In large swaths of the developed world, women have climbed to the highest ranks of government, academia, and the professions.
Women now receive more than 40 percent of MBAs and law degrees—yet when it comes to corporate boards, they’re still on the wrong side of the glass ceiling, looking up. Just 16 percent of Fortune 500 board members are women, a figure that looks good only when compared with the 11 percent that are directors at smaller U.S. firms.
The relative absence of women from boardrooms and how to remedy the situation was the focus of a spirited exchange at the Council on Business and Society’s inaugural International Forum in Paris in November. With a theme of “Corporate Governance and Leadership: Business Performance and Responsibility,” this year’s forum explored fundamental questions of how companies are governed and how they are led.
Noreen Doyle T’74, one of two women on Credit Suisse’s 15-member board, told the conference that though she opposes mandatory gender quotas like those in Norway, the threat of quotas in the United Kingdom and elsewhere in Scandinavia has led to improvements in those countries.
Fairness aside, does the presence of women on boards improve corporate performance? Research on the subject has been inconclusive, said Karin Thorburn, a finance professor at the Norwegian School of Economics and a visiting professor at Tuck. There is some evidence that the presence of women on boards correlates to greater shareholder value, though researchers have been unable to show a causal link. However data does show that when women are on boards, the educational level of the board rises, attendance at meetings improves, and boards may focus more on stakeholders such as employees.
Doyle and Thorburn were joined on a panel by Susan Lindenauer, who serves on the board of Legal Momentum: The Women’s Legal Defense and Education Fund, and Vivane de Beaufort, a professor at France’s ESSEC School of Business and a leader of the country’s Radical Party.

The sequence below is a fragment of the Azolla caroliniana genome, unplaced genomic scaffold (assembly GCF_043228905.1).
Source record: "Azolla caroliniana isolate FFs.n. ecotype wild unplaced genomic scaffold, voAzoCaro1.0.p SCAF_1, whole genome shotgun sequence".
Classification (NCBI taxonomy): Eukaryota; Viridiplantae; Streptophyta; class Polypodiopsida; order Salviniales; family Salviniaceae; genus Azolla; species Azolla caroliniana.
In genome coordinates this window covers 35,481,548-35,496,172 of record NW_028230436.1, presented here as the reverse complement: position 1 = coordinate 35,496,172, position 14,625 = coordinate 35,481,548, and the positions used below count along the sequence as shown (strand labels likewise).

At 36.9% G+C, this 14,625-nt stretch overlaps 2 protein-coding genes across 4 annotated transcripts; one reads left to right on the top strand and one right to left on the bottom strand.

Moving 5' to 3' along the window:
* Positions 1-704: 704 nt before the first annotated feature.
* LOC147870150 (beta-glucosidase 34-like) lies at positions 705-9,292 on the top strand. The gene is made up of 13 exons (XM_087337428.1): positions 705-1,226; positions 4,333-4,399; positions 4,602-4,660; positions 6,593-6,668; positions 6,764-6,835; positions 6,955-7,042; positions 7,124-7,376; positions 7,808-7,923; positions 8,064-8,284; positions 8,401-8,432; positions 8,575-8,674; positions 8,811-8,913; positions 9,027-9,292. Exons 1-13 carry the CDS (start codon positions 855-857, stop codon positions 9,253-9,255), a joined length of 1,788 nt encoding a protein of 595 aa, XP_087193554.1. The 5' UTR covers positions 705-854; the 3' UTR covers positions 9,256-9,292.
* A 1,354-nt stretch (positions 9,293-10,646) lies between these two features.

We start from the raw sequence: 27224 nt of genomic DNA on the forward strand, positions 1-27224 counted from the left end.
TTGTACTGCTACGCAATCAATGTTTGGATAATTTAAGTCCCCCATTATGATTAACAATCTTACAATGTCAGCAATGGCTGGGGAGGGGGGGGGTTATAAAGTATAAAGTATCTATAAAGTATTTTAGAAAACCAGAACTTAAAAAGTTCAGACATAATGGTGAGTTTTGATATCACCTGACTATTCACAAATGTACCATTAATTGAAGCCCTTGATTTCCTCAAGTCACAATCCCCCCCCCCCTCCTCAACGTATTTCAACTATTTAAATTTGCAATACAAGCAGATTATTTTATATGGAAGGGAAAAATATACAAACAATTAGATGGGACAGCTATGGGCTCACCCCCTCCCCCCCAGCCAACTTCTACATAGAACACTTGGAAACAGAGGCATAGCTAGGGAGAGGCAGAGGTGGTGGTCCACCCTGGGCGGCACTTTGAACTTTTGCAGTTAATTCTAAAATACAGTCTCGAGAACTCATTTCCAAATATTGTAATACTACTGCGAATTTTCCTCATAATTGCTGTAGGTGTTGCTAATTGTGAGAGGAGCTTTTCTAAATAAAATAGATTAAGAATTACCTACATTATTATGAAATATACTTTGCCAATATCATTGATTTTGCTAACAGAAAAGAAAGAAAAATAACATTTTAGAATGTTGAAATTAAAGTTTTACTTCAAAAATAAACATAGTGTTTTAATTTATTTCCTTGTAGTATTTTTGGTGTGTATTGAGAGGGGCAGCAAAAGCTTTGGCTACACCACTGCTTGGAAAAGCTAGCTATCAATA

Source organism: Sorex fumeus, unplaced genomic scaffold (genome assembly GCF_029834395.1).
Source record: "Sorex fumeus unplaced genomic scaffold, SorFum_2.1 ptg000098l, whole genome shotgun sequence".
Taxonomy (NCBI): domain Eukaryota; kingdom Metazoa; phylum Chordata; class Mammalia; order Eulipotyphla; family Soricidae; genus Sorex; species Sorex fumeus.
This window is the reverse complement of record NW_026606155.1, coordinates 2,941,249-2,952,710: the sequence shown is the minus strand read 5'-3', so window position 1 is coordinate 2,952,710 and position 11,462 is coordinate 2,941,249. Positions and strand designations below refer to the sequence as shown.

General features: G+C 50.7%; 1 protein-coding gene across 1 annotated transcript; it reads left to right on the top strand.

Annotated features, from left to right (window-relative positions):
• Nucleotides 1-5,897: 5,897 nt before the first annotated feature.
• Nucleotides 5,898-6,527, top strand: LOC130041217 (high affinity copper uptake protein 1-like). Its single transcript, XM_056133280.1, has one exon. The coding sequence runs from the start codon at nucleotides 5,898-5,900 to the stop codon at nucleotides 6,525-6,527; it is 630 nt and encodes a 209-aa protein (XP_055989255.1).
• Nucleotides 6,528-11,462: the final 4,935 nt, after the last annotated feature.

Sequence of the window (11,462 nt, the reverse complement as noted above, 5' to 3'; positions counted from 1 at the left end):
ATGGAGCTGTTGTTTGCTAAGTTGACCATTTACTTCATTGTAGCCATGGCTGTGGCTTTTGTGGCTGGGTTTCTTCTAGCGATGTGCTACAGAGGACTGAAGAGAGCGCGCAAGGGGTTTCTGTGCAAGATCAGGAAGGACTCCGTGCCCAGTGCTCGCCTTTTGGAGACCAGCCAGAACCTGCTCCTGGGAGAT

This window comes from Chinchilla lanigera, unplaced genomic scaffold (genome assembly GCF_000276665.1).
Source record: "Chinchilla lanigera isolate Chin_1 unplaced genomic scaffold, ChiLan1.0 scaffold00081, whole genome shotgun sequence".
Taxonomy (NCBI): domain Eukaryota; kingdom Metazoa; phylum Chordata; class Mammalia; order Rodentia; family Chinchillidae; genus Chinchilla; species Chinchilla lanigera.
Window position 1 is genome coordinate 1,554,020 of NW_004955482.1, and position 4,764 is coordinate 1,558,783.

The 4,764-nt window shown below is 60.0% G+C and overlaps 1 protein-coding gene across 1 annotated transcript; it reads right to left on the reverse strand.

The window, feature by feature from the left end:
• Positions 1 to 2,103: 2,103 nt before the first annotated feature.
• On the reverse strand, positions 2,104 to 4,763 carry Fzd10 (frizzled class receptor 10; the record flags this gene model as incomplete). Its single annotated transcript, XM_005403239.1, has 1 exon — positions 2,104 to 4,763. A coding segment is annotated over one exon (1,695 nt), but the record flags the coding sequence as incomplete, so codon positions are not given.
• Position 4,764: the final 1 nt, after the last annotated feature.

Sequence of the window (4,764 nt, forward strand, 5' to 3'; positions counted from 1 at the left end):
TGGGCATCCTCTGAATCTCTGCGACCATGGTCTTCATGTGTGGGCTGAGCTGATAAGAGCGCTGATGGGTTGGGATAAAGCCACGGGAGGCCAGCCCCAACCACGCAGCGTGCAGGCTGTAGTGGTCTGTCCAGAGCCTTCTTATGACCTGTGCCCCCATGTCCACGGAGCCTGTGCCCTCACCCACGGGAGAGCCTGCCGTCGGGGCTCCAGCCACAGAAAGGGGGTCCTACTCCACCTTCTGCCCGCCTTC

Norway’s experiment in quotas began in 2008, after large companies failed to reach voluntary targets. Under threat of dissolution by the government, corporations increased the share of women on boards to 42 percent. “We have seen little change without legal action,” said Thorburn.
A firm quota isn’t possible in the U.S., where the courts have ruled that such systems are unconstitutional. Yet a greater presence of women on large-company boards demonstrates that these firms have bought into the idea of diversity or at least want to be seen as diverse. Corporations need not look far for an example of better boardroom gender diversity: women hold 43 percent of slots on non-profit boards of directors.
Founded in 2011 as a partnership of Dartmouth’s Tuck School of Business (U.S.), Keio Business School (Japan), University of Mannheim Business School (Germany), Fudan University School of Management (China), and ESSEC Business School (France), the Council on Business and Society aims to marshal member schools’ combined research and teaching resources to foster debate about the role of business in an increasingly complex and interconnected world.